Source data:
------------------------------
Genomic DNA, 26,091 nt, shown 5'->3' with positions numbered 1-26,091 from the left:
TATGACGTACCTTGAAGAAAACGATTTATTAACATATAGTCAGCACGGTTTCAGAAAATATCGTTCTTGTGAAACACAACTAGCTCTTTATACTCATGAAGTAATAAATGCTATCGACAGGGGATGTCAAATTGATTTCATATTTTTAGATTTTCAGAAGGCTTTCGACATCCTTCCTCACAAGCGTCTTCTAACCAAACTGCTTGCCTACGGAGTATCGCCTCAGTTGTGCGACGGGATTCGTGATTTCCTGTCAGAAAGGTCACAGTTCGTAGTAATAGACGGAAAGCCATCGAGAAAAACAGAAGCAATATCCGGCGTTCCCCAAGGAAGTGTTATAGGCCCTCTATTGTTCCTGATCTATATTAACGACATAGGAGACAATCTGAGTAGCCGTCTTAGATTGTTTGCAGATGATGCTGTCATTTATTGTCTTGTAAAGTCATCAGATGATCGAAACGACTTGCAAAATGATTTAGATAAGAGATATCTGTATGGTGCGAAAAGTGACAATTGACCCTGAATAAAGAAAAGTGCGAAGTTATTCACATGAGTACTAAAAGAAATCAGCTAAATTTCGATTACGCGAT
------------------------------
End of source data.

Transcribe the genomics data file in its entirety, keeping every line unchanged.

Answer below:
Genomic DNA, 26,091 nt, shown 5'->3' with positions numbered 1-26,091 from the left:
TATGACGTACCTTGAAGAAAACGATTTATTAACATATAGTCAGCACGGTTTCAGAAAATATCGTTCTTGTGAAACACAACTAGCTCTTTATACTCATGAAGTAATAAATGCTATCGACAGGGGATGTCAAATTGATTTCATATTTTTAGATTTTCAGAAGGCTTTCGACATCCTTCCTCACAAGCGTCTTCTAACCAAACTGCTTGCCTACGGAGTATCGCCTCAGTTGTGCGACGGGATTCGTGATTTCCTGTCAGAAAGGTCACAGTTCGTAGTAATAGACGGAAAGCCATCGAGAAAAACAGAAGCAATATCCGGCGTTCCCCAAGGAAGTGTTATAGGCCCTCTATTGTTCCTGATCTATATTAACGACATAGGAGACAATCTGAGTAGCCGTCTTAGATTGTTTGCAGATGATGCTGTCATTTATTGTCTTGTAAAGTCATCAGATGATCGAAACGACTTGCAAAATGATTTAGATAAGAGATATCTGTATGGTGCGAAAAGTGACAATTGACCCTGAATAAAGAAAAGTGCGAAGTTATTCACATGAGTACTAAAAGAAATCAGCTAAATTTCGATTACGCGAT